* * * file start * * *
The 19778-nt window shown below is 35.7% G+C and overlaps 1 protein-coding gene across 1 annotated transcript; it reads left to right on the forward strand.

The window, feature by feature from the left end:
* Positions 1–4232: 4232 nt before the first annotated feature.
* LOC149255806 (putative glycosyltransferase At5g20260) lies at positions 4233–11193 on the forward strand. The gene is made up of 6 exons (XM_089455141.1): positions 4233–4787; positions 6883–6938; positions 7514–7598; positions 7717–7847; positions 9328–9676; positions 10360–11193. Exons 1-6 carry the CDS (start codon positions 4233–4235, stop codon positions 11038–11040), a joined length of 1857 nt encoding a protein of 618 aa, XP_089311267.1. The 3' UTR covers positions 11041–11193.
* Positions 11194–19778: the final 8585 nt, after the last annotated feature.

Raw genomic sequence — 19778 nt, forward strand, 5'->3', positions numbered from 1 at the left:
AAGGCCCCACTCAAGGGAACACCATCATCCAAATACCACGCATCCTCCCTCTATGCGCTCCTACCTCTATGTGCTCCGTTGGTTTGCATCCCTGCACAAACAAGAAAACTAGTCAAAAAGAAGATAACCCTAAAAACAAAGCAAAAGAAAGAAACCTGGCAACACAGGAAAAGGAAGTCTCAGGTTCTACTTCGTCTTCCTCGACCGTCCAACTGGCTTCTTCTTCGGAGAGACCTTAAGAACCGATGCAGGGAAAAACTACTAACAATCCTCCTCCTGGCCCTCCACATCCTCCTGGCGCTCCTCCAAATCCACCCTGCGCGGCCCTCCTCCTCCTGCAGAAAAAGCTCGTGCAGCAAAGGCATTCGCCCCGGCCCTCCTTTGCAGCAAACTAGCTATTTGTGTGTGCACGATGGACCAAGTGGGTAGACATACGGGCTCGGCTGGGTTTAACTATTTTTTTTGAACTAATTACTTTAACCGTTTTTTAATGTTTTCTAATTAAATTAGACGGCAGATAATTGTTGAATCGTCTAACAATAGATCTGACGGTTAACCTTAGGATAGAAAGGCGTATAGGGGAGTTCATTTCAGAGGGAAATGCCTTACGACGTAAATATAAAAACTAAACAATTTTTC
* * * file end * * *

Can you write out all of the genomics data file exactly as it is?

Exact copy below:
The 19778-nt window shown below is 35.7% G+C and overlaps 1 protein-coding gene across 1 annotated transcript; it reads left to right on the forward strand.

The window, feature by feature from the left end:
* Positions 1–4232: 4232 nt before the first annotated feature.
* LOC149255806 (putative glycosyltransferase At5g20260) lies at positions 4233–11193 on the forward strand. The gene is made up of 6 exons (XM_089455141.1): positions 4233–4787; positions 6883–6938; positions 7514–7598; positions 7717–7847; positions 9328–9676; positions 10360–11193. Exons 1-6 carry the CDS (start codon positions 4233–4235, stop codon positions 11038–11040), a joined length of 1857 nt encoding a protein of 618 aa, XP_089311267.1. The 3' UTR covers positions 11041–11193.
* Positions 11194–19778: the final 8585 nt, after the last annotated feature.

Raw genomic sequence — 19778 nt, forward strand, 5'->3', positions numbered from 1 at the left:
AAGGCCCCACTCAAGGGAACACCATCATCCAAATACCACGCATCCTCCCTCTATGCGCTCCTACCTCTATGTGCTCCGTTGGTTTGCATCCCTGCACAAACAAGAAAACTAGTCAAAAAGAAGATAACCCTAAAAACAAAGCAAAAGAAAGAAACCTGGCAACACAGGAAAAGGAAGTCTCAGGTTCTACTTCGTCTTCCTCGACCGTCCAACTGGCTTCTTCTTCGGAGAGACCTTAAGAACCGATGCAGGGAAAAACTACTAACAATCCTCCTCCTGGCCCTCCACATCCTCCTGGCGCTCCTCCAAATCCACCCTGCGCGGCCCTCCTCCTCCTGCAGAAAAAGCTCGTGCAGCAAAGGCATTCGCCCCGGCCCTCCTTTGCAGCAAACTAGCTATTTGTGTGTGCACGATGGACCAAGTGGGTAGACATACGGGCTCGGCTGGGTTTAACTATTTTTTTTGAACTAATTACTTTAACCGTTTTTTAATGTTTTCTAATTAAATTAGACGGCAGATAATTGTTGAATCGTCTAACAATAGATCTGACGGTTAACCTTAGGATAGAAAGGCGTATAGGGGAGTTCATTTCAGAGGGAAATGCCTTACGACGTAAATATAAAAACTAAACAATTTTTC